Gilbreth, Frank Bunker,
1868–1924, b. Fairfield, Me., and his wife, Lillian Moller Gilbreth,
1878–1972, b. Oakland, Calif., pioneering American industrial engineers. He was a largely self-taught engineer, she a Univ. of California, Berkeley–trained psychologist and teacher. Marrying in 1904, they opened a consulting business that specialized in scientific management. Using principles from the social sciences and applying them to industrial practices while also employing a motion-picture camera, they developed industrial time-and-motion studies
in an effort to improve efficiency and productivity. Their approach and techniques have had a lasting influence on industrial management. The Gilbreths also taught, and wrote Motion Study
(1911), Fatigue Study
(1916), and Applied Motion Study
(1917). After her husband's death, Lillian Gilbreth continued to run the business, and also became an expert on efficiency in home economics and a professor at Purdue Univ. Two of their 12 children, F. B. Gilbreth, Jr., and Ernestine Gilbreth Carey, affectionately described the couple's management of their own domestic life in Cheaper by the Dozen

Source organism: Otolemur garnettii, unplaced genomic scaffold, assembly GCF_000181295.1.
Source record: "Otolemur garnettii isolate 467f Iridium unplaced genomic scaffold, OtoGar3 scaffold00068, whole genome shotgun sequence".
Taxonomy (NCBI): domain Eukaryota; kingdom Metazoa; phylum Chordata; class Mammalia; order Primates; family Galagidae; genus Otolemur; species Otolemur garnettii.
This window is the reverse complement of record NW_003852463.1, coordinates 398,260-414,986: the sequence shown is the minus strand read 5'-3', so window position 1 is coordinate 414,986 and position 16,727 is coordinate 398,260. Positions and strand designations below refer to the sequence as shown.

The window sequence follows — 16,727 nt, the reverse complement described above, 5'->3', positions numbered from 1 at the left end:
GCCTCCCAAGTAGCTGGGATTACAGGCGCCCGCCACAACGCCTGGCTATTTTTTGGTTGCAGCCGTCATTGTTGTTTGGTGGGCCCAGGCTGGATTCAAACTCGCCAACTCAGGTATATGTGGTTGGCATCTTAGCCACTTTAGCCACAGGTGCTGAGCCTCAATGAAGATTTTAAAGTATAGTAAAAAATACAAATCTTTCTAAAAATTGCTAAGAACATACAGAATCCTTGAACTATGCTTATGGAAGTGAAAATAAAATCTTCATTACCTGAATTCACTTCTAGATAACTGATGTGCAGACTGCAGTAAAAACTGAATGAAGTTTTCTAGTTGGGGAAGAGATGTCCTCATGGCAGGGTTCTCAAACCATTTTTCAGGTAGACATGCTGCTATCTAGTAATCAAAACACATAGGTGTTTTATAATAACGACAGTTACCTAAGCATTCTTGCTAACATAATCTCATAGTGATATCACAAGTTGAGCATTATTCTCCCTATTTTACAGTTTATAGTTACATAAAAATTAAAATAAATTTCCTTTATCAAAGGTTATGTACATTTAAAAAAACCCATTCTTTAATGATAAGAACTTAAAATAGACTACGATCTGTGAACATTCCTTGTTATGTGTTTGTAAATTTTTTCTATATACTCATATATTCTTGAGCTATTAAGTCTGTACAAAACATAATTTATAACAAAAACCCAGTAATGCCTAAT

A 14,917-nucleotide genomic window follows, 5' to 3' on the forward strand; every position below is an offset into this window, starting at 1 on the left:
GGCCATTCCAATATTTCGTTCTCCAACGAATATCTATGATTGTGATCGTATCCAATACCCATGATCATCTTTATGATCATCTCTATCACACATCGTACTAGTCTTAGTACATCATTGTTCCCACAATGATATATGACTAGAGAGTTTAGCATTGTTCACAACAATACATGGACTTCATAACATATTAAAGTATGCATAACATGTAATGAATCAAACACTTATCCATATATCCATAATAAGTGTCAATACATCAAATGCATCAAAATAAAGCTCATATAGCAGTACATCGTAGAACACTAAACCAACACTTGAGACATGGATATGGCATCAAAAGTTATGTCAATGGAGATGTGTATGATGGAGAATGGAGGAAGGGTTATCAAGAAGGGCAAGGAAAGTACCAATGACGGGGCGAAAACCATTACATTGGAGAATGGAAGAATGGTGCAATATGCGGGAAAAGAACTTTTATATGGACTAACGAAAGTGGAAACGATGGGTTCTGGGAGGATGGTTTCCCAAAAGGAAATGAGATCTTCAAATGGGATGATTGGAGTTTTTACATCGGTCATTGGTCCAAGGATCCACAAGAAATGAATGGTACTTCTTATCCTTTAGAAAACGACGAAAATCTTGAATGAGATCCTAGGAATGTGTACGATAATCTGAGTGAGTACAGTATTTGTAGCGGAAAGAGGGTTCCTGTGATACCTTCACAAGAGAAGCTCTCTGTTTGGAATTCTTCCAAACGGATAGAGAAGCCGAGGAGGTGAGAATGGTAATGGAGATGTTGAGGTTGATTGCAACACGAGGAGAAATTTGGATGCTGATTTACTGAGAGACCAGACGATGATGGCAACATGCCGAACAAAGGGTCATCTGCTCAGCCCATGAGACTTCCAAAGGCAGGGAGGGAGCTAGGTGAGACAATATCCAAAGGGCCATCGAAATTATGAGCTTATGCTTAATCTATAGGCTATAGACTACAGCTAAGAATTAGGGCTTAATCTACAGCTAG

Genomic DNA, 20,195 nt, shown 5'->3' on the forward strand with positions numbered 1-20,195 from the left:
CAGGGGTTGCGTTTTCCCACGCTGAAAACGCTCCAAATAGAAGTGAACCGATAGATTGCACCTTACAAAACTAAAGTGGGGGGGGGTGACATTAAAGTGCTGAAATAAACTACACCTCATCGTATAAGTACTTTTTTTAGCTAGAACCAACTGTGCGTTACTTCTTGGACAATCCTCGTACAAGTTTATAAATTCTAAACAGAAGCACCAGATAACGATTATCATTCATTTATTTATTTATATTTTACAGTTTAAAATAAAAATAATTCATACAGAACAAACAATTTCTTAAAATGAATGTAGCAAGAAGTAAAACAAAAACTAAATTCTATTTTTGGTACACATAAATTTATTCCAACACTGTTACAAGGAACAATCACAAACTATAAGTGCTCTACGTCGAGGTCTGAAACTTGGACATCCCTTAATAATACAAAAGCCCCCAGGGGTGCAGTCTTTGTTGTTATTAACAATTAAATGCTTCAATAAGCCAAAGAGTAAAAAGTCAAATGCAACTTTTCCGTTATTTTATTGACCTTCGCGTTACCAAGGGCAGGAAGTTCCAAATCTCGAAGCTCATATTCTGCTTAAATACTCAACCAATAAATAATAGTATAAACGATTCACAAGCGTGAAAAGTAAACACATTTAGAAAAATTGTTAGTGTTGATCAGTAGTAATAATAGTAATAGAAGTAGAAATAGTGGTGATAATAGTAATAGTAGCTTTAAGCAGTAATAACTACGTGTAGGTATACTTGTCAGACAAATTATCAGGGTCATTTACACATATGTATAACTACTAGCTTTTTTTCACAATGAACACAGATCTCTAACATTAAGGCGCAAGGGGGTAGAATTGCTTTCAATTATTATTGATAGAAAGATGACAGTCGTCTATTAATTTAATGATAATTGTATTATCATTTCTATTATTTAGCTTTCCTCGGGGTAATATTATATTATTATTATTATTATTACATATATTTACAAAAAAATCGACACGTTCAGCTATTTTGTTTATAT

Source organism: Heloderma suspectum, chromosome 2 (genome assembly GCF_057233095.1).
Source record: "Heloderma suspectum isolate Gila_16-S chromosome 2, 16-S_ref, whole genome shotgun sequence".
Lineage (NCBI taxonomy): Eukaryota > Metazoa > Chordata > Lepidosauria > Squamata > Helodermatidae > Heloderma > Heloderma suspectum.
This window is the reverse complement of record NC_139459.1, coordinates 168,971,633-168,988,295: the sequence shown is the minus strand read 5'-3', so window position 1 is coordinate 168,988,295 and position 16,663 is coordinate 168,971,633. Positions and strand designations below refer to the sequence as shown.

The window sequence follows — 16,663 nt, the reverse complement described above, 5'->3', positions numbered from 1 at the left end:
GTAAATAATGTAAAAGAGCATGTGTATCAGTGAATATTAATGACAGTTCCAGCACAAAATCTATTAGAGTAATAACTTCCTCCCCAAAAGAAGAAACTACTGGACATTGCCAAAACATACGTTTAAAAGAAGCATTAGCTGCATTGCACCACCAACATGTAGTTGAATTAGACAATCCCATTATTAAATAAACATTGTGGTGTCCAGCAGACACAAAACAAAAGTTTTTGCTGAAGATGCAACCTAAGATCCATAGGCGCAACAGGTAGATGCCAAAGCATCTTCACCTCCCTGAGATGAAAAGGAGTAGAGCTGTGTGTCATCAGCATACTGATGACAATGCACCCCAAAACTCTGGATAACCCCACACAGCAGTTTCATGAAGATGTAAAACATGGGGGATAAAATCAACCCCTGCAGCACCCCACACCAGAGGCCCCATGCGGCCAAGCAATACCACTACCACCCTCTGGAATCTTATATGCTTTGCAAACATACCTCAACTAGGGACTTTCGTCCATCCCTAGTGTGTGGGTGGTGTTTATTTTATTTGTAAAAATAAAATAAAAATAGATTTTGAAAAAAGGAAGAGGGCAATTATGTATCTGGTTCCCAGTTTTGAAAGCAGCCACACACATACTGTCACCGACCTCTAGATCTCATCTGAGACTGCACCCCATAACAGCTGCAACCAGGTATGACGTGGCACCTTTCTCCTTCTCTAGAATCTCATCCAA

(1949) and Belles on Their Toes
See dual biography by E. Yost (1949); biography of Lillian Gilbreth by J. Lancaster (2004); M. C. and J. C. Wood, ed., Frank and Lillian Gilbreth: Critical Evaluations in Business and Management (2003).
The Columbia Electronic Encyclopedia, 6th ed. Copyright © 2012, Columbia University Press. All rights reserved.
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